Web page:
Back in May we were faced with the decision as to whether to remain with the online exhibition recommendations we’d been carrying throughout the spring, or, given that ever more museums were re-opening, move back offline for our June recommendations.
And decided to move back offline, not least because “viewing an exhibition in a museum is the more satisfying experience, the more rewarding experience, the more enduring experience. And an important experience.”
Ahead of our November recommendations we faced a similar choice. Travel, certainly international travel, is not only becoming increasingly difficult and of questionable responsibility, but in many regions the official advice is not to travel unless absolutely necessary; meaning while most museums are open, they are, in a purely practical sense, inaccessible for many. And so is compiling a list of offline exhibitions a meaningful undertaking? Is such a list sensible? Should we move back to online recommendations?
Yes. Yes. No.
And not just because museums are important cultural spaces, but primarily because most all museums are open……
…..or were while we were writing this. However, the rapidly developing nature of contemporary society meant that just before publishing this post it became clear that two of our five November openings will not be opening in November.
We’ve kept them in the list. Not because we couldn’t change the list, not that we couldn’t have substituted them for two others. We could. We’re smow: quick, uncomplicated solutions is what we do, flexibility and spontaneity are our best friends, there is never a Plan B but always alternative options, no job is too big, no pup is too …. no, hang on, that’s Paw Patrol.
We could have substituted them.
But didn’t see why we should. Every month we scan hundreds of museums and galleries around the globe looking for interesting, relevant, recommendable architecture and design exhibitions, the five we present are those we consider to be the most interesting, relevant, recommendable. And no temporary lockdown closure changes that. And all going well, come December, all five will be open.
And now, returning to where our ready-for-posting text was on Friday morning……
……and also with the reminder that such a recommendations list shouldn’t be understood solely as suggestions of locations to physically visit, but also as an impetus for your own study and research, for voyages of cultural discovery from your own sofa and/or desk. Most museum websites have in-depth descriptions of their exhibitions and the themes therein, often components of the exhibition are available online, and there will, almost always, be a catalogue that goes into more depth and detail than the exhibition; and so if an exhibition interests you, and you physically can’t get to the respective museum, why not use the long autumn and winter evenings to explore on your own.
Our five recommendations for new exhibitions opening in November 2020, and five recommendations for a meaningful use of the long autumn and winter evenings, can be found in Frankfurt, Zürich, Jyväskylä, Oslo and Hamburg.
And as ever in these times, if you do feel comfortable visiting any museum, please familiarise yourself in advance with the current ticketing, entry, safety, hygiene, cloakroom, etc rules and systems. And during your visit please stay safe, stay responsible, and above all, stay curious….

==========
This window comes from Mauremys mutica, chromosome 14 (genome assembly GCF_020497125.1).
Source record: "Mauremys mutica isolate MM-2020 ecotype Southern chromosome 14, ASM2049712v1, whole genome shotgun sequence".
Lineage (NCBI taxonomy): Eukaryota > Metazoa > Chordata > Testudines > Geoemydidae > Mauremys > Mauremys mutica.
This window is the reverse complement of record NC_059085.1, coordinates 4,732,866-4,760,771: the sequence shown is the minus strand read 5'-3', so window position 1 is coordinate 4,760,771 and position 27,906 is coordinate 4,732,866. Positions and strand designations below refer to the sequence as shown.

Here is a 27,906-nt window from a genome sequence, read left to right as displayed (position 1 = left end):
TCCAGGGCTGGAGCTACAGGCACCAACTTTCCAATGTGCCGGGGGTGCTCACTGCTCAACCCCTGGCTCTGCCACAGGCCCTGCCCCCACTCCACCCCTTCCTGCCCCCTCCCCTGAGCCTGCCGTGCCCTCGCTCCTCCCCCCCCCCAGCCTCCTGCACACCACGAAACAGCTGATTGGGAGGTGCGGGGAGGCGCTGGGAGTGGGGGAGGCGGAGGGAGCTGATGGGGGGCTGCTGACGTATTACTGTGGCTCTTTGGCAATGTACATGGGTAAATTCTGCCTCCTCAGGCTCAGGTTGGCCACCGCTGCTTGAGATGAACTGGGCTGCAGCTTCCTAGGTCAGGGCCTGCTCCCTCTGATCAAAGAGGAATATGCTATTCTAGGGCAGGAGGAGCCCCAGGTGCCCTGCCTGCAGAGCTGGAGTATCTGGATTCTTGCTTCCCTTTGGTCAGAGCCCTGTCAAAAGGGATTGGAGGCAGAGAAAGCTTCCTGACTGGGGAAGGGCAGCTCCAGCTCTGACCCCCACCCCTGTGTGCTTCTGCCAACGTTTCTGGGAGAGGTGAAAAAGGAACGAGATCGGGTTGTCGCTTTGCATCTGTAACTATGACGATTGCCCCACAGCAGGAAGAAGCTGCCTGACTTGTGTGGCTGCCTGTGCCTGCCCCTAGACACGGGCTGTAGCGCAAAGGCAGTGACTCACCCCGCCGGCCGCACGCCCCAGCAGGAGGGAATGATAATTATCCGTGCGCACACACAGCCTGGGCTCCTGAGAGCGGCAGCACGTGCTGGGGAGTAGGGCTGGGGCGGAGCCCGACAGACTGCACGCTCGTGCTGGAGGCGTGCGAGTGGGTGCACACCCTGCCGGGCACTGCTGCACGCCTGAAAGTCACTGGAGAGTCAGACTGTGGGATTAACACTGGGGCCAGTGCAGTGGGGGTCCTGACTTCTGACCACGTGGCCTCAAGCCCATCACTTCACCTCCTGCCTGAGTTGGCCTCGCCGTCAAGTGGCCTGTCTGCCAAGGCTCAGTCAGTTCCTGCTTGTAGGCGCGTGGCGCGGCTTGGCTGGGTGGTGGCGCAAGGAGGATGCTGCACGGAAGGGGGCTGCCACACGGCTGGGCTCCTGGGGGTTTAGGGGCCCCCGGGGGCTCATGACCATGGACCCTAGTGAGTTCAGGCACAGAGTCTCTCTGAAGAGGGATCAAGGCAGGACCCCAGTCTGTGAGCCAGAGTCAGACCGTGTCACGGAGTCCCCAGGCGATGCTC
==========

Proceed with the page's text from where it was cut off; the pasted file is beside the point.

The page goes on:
Flying cars, video telephones, augmented reality headsets… when one looks back through history our forbearers had some odd ideas…..
With a focus very much on the domains of communication and mobility that are the heart of the Museum für Kommunikation’s understanding of itself, Back to Future – Technical visions between fiction and reality promises to take just such a look back at the ideas, understandings, hopes?, of and for future society developed in and by society past.
Exploring its subject in four chapters: Human optimisation, Limitless communication, Yearning for another world and Overcoming space and time…. and thus four very contemporary chapters, Back to Future should allow not only for reflections on how generations past understood how society should, must, develop, where developing technology could, should, take us; nor only provide a platform for reflection on how those understandings have matured, have become reality, or not, and the whats, whys and wherefores associated with that maturation; nor nor only only help us understand that human imagination is more often that not the driving force behind technological advance. But should also allow for more informed, more probable, reflection on our ideas, understandings, hopes?, visions, for the future.
And in doing so would tend to pose the question as to what are the ideas, understandings, hopes?, unique to our age, what visions are we, from the combined imagination of our contemporary society, offering future society…..? And is offering them flying cars really a pleasant, friendly, responsible action…..? Really…….?
Back to Future – Technical visions between fiction and reality was scheduled to open at the Museum für Kommunikation, Schaumainkai 53, 60596 Frankfurt am Main on Wednesday November 18th….Now will, in all probability, open in December. Once the new dates have been confirmed, we will update.
…..oh stop it!! Honestly, what are yous like…..
In recent years, and for all as digital technology has become ever smaller and more mobile, ever more of us have, at least occasionally, worked from bed, a development that has lead some to argue is an indicator of a problem, an imbalance, in our contemporary society.
Whereby, one must remember that in centuries past the bedroom was, certainly amongst the upper and ruling echelons of society, very often not only an office but one of the primary reception rooms. And that across cultures and geography.
And so are we maybe not returning to a more natural use of the bedroom……?
Oh! for goodness sake! ….. will yous please grow up….
Promising a (hi)story of the bedroom since the 17th century as told through not only the evolutions and developments of the furniture to be found in bedrooms, but also through the clothing, both human clothing and bed clothing, and also the function of the bedroom in the home, in the family, in society, Bed Stories should not only provide for fresh, or least long popularly forgotten, insights into a rarely considered social as well as private space, a rarely considered cultural space, but also allow for more informed reflections on our own bedroom habits……